Pricing digital products is about more than what your time is worth. You have to consider what the information is worth to the customer. It’s also impossible to predict what your sales will be. One month, you might sell 100 ebooks and the next 2.
While steady traffic with a very targeted demographic will lessen the variation, you simply can’t control how many books people are going to buy because there are so may different factors that play into the equation. Even the month in which you’re looking at sales figures can make a difference.
The Exact Pricing Matters
It is common knowledge in sales that you should always price something at the 99 cent mark than the whole dollar mark. The difference is nothing, but you’d be surprised how many people look at a price of $9.99 and think it is under $10 instead of rounding up.
KISSmetrics took a close look at the psychology behind pricing and found that this tactic does work. By using the power of 9 method across 8 different research studies, researchers found that sales were increased by 24%.
MIT and the University of Chicago went on to do an experiment and found that prices with the number 9 in them actually outsold other prices, even when the other prices were lower. They tested women’s clothing at $34, $39, and $44. The $39 item outsold the others.
Your takeaway from this is that if your price point is at almost $9, you should probably just raise the price to $9.99. It may sell better, even though you’ll be charging almost a dollar more.
Basic Prices for Common Online Products
One common product that website owners create to sell to their readers is the ebook. The cost of ebooks and guides can vary greatly, depending upon the content, so you should study what your competitors are charging for their digital products.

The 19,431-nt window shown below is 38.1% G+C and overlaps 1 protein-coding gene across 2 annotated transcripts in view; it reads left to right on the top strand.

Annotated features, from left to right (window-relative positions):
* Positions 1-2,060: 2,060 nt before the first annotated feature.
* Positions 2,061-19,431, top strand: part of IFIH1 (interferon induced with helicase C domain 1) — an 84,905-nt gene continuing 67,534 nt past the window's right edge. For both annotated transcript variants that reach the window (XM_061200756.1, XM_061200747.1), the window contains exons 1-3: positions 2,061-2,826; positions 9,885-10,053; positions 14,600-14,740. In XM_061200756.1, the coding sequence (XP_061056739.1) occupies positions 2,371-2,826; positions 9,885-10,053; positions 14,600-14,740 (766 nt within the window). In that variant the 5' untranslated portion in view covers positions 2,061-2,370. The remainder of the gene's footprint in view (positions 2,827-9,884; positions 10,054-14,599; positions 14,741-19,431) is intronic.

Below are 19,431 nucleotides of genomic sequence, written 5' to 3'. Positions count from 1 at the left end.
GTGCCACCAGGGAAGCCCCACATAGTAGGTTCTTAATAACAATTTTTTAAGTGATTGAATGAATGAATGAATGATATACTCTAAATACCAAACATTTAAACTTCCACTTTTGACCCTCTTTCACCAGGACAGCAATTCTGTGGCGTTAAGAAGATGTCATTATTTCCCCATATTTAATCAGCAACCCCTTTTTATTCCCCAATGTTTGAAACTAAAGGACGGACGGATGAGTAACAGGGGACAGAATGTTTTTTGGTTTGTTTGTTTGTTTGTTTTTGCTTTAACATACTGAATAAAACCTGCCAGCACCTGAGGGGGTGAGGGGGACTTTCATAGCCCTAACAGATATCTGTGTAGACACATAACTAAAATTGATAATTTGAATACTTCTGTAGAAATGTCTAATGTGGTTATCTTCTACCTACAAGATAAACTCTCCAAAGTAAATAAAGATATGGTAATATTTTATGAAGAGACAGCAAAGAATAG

Digital Book World reported in 2013 that the average cost for an ebook bestseller was between $3.00 to $7.99 and included fiction. However, that is for sales through traditional outlets such as Barnes & Noble Nook and Amazon Kindle. You may find that your competitors charge closer to the $10 rate for their digital products.
While it’s good to have a rule of thumb on pricing, don’t allow yourself to be pigeonholed by it. If you are the only person with a specific set of knowledge or skills that people are willing to pay to learn more about, then adjust your prices accordingly.
In August, 2014, Dorrie Clark wrote a piece for Forbes where she took a look at some of the prices charged for online courses. Professionals, such as a financial adviser charged anywhere from $47-$197 for a 2-3 hour course.
If you use a platform like Udemy and have a large following and excellent courses, then you might up to $10,000 in earnings.
According to Entrepreneur, you can easily expect to charge a consulting rate of $40 to $60 per hour for your expertise (yes, even online or via telephone meetings).
At the same time, if you’re consulting on something very specialized such as IT services, you may be able to charge an entry-level rate of $175 per hour and as much as $294 an hour with experience.
Test Your Rates
The examples above give you a point of reference to decide what you’d like to charge, but ultimately you need to test your market and your target demographic to see if that price point will work for your particular industry and business.
Over time, you should be able to clearly see what price point the market will bear that still gives you a reasonable living.